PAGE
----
I think we might have gone too far down the path of not enabling those learnings. And in fact, what we ended up with was a scenario where there was a fire drill, and a few folks from [Silicon Valley] had to work with the great folks from [D.C.] to try and solve it. It makes you wonder what would have happened if that meeting of the minds had happened a little bit sooner.
Joshua: That gets at one of my concerns. I think when you talk to the 18Fs and the USGSs of the world, they’d be the first to say that no fire drill team or core team within government can sufficiently address the challenge of transforming government to digital flexible services, [at the scale necessary]. This then takes you to the thorny problem of things like procurement, things like IT security, and even on a case-by-case basis, a lot of the regulatory and legal hurdles that make some use cases more difficult to transition to digital.
In technology companies, we take for granted that we can replace a system with whatever we think can get the job done the best. But, we’re finding that it’s obviously a bigger uphill battle [within government]. We’re running into situations where the structure of the PDF is mandated in a law, so for it to be machine readable and intake data is a more complex thing.
Do you have a sense or have you seen signals that this “marketplace” is changing for government?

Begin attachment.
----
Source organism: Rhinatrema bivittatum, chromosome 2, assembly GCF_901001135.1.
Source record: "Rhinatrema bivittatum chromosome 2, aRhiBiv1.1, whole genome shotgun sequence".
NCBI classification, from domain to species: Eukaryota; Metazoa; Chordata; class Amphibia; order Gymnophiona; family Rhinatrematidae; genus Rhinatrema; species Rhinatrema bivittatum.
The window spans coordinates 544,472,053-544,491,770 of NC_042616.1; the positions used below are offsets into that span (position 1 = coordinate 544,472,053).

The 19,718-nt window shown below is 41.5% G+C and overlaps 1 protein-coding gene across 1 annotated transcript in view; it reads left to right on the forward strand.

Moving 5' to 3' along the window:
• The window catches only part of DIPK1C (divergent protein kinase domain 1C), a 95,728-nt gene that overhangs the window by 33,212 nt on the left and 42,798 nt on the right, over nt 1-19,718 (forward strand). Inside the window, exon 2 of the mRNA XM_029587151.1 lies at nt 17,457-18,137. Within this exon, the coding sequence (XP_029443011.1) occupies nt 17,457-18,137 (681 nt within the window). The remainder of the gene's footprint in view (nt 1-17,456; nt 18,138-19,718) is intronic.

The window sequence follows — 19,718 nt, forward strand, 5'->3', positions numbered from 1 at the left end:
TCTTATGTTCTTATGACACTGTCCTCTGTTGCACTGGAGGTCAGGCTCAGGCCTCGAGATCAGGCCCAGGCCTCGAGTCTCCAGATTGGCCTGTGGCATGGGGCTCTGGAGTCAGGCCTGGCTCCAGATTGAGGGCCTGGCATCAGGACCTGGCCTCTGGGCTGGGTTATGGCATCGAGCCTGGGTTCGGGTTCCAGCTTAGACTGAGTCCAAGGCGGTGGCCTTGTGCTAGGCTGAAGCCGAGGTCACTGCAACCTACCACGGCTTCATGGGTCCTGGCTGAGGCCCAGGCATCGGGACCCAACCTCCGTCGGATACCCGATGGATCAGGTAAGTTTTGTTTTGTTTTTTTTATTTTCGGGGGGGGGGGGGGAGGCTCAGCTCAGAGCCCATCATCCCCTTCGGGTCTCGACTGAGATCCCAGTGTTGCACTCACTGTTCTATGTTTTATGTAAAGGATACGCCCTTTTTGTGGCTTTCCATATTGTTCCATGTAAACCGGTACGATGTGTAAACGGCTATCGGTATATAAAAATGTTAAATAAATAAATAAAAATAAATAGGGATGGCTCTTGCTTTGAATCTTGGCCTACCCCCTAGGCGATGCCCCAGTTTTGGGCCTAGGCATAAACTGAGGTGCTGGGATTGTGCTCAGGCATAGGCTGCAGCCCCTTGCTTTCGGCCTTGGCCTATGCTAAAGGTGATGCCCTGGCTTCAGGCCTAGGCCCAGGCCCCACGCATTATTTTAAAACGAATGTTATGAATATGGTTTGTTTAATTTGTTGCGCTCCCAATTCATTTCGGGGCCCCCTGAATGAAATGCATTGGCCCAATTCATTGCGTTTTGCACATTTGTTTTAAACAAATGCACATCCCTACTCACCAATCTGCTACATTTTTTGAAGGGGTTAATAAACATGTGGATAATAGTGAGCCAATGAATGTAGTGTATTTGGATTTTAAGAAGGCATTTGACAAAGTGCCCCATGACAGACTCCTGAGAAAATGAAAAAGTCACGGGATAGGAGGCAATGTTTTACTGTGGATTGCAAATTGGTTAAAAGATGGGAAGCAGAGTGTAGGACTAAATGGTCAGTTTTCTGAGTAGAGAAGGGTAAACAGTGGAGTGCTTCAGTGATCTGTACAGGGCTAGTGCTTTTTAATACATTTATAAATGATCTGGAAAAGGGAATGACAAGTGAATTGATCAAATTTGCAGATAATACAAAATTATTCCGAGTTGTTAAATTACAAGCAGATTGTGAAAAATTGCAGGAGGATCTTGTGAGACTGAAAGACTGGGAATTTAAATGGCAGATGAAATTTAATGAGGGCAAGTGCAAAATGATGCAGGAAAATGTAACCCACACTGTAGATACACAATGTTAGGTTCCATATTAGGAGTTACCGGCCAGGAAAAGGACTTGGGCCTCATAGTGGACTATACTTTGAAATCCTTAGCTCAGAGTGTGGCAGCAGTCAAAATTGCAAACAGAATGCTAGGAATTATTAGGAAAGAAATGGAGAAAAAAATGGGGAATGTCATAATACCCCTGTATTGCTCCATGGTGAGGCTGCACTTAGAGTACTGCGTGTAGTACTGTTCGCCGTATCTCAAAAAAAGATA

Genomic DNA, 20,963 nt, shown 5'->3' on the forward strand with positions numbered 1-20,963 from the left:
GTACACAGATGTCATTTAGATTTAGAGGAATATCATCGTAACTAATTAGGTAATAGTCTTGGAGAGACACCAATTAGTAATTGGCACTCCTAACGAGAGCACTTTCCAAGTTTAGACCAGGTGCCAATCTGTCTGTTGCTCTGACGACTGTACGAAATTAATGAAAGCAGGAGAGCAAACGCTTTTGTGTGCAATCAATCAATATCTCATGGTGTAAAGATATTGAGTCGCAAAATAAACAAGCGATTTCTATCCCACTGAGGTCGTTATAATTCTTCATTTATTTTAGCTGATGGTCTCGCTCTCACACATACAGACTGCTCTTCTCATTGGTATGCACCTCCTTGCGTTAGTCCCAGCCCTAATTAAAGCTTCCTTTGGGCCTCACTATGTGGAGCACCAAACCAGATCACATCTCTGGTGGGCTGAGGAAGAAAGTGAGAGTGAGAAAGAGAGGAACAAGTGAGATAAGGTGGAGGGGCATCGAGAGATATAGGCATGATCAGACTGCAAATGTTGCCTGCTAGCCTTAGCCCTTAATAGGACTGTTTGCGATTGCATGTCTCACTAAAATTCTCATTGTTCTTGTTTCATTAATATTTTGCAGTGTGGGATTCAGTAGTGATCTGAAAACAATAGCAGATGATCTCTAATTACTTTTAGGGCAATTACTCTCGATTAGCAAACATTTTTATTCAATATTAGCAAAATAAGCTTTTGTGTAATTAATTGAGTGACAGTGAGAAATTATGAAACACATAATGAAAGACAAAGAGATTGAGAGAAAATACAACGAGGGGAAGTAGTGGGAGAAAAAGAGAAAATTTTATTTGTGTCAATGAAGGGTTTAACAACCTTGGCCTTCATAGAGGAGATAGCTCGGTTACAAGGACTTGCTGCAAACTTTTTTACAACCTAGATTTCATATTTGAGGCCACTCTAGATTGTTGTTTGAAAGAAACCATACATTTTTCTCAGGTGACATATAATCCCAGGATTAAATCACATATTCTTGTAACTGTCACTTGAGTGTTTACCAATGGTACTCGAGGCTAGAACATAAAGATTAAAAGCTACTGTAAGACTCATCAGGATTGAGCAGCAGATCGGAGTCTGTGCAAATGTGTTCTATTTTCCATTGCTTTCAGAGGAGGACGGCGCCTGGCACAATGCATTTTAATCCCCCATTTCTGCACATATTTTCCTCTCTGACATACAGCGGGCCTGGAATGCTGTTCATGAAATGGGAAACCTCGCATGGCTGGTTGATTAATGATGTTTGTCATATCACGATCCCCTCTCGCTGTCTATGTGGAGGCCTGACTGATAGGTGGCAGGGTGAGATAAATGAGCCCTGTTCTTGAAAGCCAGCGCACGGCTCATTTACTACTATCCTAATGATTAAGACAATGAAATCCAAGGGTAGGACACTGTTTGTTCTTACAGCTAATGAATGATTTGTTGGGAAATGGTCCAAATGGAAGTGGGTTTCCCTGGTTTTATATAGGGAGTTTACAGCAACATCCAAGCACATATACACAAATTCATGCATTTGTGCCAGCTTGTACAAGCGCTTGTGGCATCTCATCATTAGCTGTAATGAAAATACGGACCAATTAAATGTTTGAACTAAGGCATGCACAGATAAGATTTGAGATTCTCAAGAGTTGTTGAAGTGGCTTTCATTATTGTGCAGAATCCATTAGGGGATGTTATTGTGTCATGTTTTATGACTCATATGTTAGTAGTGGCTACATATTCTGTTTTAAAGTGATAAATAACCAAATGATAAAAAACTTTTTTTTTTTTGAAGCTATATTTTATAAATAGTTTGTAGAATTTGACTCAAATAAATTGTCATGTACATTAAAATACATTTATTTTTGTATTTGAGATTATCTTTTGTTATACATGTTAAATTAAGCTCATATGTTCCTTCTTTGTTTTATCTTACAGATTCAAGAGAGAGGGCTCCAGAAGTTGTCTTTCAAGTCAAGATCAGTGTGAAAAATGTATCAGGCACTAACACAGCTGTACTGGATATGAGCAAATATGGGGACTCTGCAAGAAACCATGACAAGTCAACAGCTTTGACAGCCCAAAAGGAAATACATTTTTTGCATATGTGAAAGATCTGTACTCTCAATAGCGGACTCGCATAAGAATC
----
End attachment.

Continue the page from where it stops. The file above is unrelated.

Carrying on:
Swati: I think so. And the big question is, How quickly will it change?
We’re speaking from part of the world where I think there are particularly colored expectations around the pace of change. I think our expectations are that things change remarkably quickly and are maybe out of touch with the way they work in a lot of other industries. That’s the huge grain of salt that I want to make sure that we touch on in this conversation.
But, from the few conversations I’ve been privy to, I think that there are convenings of CTOs and the like in D.C. to talk about exactly this. There are really great folks like Ron [Bouganim] and Jen Pahlka and others who are representing the interests of the technology industry and startups and [speaking to] some of the challenges with procurement and the ways in which it might be improved.
I see movement when it comes to policy ideation, for the potential next administration to really take this on and address it. I think we’ll get there. I really do. And I think it’s for the betterment of everybody that we sort this out.
I don’t want to over-simplify just how complicated it is. It is remarkably complicated. But my sense is that it will be better for everybody, because the challenge is not just that government agencies make it really hard for startups to participate in procurement. There’s also a cultural aversion for many startups to start with the public sector as a major client group, in part because there’s this perception that the process of going through procurement and managing that type of client is so much more challenging. It’s something that many of them will constantly punt or put off until later, if at all.